AMHERST — On the left is a simple drawing of young Rosa McCauley, her black hair tied in bows, posed with her parents and baby brother at home in Tuskegee, Ala. On the right are pale riders in white hoods on dark horses, thundering hatred through the inky night. The question is not how these images can coexist, but why. They’re pages from the renowned artist and activist Faith Ringgold’s 1999 children’s book “If a Bus Could Talk: The Story of Rosa Parks.” (McCauley was Parks’s maiden name.) And they’re as powerful an emblem as any of the divide that still cleaves the heart of American society.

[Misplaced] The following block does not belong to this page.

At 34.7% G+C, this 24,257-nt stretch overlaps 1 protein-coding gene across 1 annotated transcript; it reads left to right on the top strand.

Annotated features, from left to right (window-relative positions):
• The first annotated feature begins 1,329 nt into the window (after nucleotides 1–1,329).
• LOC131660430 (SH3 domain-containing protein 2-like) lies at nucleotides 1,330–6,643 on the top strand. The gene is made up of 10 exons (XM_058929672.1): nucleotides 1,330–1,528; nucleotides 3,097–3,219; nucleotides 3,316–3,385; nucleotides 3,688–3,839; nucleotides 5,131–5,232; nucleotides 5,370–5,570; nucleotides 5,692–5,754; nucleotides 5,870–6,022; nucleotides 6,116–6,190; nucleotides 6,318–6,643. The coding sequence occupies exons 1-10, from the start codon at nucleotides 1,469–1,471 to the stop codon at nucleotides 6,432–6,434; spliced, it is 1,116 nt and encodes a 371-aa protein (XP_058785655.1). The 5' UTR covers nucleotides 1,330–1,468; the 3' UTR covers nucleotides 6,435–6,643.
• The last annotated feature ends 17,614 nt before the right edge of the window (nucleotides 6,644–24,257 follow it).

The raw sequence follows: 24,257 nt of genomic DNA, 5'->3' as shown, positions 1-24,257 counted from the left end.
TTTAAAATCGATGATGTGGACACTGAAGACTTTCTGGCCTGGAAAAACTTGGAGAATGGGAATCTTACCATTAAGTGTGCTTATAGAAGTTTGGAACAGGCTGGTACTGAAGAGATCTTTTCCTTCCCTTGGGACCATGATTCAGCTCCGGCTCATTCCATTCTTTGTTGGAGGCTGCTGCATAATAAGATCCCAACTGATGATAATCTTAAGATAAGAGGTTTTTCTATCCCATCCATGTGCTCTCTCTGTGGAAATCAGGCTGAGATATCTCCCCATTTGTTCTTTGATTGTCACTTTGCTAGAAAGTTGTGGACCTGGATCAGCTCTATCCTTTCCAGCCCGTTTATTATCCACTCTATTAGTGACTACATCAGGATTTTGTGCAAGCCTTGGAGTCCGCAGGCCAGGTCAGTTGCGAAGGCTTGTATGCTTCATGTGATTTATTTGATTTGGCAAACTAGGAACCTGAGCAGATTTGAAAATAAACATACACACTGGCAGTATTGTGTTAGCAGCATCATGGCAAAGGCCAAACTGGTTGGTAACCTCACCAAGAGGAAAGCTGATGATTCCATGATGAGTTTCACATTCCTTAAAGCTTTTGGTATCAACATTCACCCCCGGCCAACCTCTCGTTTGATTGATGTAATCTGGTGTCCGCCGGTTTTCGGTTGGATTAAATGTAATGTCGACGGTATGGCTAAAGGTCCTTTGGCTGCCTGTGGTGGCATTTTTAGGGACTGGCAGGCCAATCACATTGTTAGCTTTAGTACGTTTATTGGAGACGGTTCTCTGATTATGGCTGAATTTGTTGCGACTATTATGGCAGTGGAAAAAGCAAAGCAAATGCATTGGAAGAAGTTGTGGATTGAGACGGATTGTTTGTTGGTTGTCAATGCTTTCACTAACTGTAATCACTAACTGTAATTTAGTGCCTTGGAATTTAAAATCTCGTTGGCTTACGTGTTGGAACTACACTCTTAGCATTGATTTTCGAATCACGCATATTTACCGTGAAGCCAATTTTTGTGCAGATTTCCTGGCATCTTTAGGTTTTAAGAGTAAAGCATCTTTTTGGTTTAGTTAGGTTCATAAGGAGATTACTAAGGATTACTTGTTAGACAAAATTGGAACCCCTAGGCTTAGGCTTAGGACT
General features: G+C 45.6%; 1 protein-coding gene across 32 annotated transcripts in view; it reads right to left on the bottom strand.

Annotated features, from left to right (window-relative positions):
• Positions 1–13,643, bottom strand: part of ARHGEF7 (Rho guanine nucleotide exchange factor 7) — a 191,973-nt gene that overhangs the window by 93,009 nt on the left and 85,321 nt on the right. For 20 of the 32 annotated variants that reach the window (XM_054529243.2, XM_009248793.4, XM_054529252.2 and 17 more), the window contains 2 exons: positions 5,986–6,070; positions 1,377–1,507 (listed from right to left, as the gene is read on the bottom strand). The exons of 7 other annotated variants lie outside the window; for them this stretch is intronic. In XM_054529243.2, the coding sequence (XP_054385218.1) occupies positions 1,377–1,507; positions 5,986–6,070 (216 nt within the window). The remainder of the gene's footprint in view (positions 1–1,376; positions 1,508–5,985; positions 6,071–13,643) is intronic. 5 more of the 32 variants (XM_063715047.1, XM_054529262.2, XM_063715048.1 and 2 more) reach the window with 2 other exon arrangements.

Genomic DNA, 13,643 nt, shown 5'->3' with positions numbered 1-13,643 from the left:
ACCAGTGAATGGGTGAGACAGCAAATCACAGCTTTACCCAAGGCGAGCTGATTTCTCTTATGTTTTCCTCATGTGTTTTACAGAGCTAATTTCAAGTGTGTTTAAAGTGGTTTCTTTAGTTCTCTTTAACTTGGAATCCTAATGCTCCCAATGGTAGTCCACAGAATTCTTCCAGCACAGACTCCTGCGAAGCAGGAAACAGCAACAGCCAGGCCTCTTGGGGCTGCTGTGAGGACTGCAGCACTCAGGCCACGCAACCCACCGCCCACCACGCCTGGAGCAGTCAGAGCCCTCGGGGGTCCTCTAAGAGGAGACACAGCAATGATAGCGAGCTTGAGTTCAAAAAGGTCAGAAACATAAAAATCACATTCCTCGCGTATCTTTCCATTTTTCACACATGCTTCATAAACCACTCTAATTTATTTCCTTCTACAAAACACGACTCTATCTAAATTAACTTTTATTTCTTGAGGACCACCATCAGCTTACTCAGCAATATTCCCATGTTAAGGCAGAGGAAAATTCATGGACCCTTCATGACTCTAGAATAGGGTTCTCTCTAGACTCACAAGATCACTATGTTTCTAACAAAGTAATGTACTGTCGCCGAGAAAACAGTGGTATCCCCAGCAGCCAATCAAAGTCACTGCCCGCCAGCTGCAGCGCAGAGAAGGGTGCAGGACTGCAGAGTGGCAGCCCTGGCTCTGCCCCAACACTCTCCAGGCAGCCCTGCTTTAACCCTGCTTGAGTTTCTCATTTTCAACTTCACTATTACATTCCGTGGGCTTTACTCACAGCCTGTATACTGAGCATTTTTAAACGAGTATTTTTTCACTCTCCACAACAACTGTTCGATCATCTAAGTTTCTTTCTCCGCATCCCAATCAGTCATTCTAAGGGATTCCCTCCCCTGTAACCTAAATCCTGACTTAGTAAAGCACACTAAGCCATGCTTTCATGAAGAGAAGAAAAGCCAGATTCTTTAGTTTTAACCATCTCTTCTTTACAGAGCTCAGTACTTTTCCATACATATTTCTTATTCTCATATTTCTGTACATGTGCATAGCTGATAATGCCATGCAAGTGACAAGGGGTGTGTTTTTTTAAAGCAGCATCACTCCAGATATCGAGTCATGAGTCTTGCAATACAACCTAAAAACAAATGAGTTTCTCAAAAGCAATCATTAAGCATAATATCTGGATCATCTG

But in a children’s book? Don’t be surprised. This is stern stuff, true, but it’s in good company.Ringgold’s pages, along with more than 80 other works by 41 artists, are part of “Picture the Dream: The Story of the Civil Rights Movement Through Children’s Books” at the Eric Carle Museum of Picture Book Art. It’s a rich, expansive genre, spanning decades, and with softness of purpose only occasionally present. Among the dozens of illustrators here, aesthetics range from sharp-focus realism to stylized fantasy. But there’s unity in the blunt portrayal of the civil rights era’s stomach-turning racial terrors: James Ransome’s crisp, chilling image of Black diners and their white allies doused with cream, sugar, and mustard by vicious crowds at a segregated lunch counter, or Ekua Holmes’s shadowy collage of civil rights crusader Fannie Lou Hamer shielding her head with her arms as police clubs rain down.